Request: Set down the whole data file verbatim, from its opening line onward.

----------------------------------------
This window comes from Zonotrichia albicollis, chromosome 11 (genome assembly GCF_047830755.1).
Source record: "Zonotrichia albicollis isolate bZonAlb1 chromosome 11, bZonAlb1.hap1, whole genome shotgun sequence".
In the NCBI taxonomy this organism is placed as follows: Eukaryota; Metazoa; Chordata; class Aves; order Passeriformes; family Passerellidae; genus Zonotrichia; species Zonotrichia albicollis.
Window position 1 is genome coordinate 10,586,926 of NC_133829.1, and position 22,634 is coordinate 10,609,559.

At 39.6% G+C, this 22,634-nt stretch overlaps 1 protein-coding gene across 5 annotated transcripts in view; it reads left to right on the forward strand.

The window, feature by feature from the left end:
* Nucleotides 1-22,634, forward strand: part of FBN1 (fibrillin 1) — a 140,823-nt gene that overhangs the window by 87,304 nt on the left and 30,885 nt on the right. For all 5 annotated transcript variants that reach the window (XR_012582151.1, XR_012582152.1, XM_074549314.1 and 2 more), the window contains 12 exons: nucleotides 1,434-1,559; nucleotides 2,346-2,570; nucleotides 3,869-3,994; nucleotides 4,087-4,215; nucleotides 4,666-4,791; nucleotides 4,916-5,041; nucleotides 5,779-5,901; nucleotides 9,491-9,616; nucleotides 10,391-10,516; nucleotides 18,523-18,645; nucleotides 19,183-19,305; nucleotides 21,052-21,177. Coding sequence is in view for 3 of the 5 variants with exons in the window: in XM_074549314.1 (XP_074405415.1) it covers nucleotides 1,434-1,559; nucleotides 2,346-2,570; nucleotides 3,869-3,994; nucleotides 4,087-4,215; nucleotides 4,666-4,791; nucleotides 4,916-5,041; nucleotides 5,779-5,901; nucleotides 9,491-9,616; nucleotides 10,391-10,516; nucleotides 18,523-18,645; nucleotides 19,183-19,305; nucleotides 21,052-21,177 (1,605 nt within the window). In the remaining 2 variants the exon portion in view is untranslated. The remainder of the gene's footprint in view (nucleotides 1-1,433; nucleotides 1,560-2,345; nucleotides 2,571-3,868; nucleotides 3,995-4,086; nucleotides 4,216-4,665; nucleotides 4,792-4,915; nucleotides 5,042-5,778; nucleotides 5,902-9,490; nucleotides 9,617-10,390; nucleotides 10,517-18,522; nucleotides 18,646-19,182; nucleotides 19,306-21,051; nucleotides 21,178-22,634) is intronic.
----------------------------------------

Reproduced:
This window comes from Zonotrichia albicollis, chromosome 11 (genome assembly GCF_047830755.1).
Source record: "Zonotrichia albicollis isolate bZonAlb1 chromosome 11, bZonAlb1.hap1, whole genome shotgun sequence".
In the NCBI taxonomy this organism is placed as follows: Eukaryota; Metazoa; Chordata; class Aves; order Passeriformes; family Passerellidae; genus Zonotrichia; species Zonotrichia albicollis.
Window position 1 is genome coordinate 10,586,926 of NC_133829.1, and position 22,634 is coordinate 10,609,559.

At 39.6% G+C, this 22,634-nt stretch overlaps 1 protein-coding gene across 5 annotated transcripts in view; it reads left to right on the forward strand.

The window, feature by feature from the left end:
* Nucleotides 1-22,634, forward strand: part of FBN1 (fibrillin 1) — a 140,823-nt gene that overhangs the window by 87,304 nt on the left and 30,885 nt on the right. For all 5 annotated transcript variants that reach the window (XR_012582151.1, XR_012582152.1, XM_074549314.1 and 2 more), the window contains 12 exons: nucleotides 1,434-1,559; nucleotides 2,346-2,570; nucleotides 3,869-3,994; nucleotides 4,087-4,215; nucleotides 4,666-4,791; nucleotides 4,916-5,041; nucleotides 5,779-5,901; nucleotides 9,491-9,616; nucleotides 10,391-10,516; nucleotides 18,523-18,645; nucleotides 19,183-19,305; nucleotides 21,052-21,177. Coding sequence is in view for 3 of the 5 variants with exons in the window: in XM_074549314.1 (XP_074405415.1) it covers nucleotides 1,434-1,559; nucleotides 2,346-2,570; nucleotides 3,869-3,994; nucleotides 4,087-4,215; nucleotides 4,666-4,791; nucleotides 4,916-5,041; nucleotides 5,779-5,901; nucleotides 9,491-9,616; nucleotides 10,391-10,516; nucleotides 18,523-18,645; nucleotides 19,183-19,305; nucleotides 21,052-21,177 (1,605 nt within the window). In the remaining 2 variants the exon portion in view is untranslated. The remainder of the gene's footprint in view (nucleotides 1-1,433; nucleotides 1,560-2,345; nucleotides 2,571-3,868; nucleotides 3,995-4,086; nucleotides 4,216-4,665; nucleotides 4,792-4,915; nucleotides 5,042-5,778; nucleotides 5,902-9,490; nucleotides 9,617-10,390; nucleotides 10,517-18,522; nucleotides 18,646-19,182; nucleotides 19,306-21,051; nucleotides 21,178-22,634) is intronic.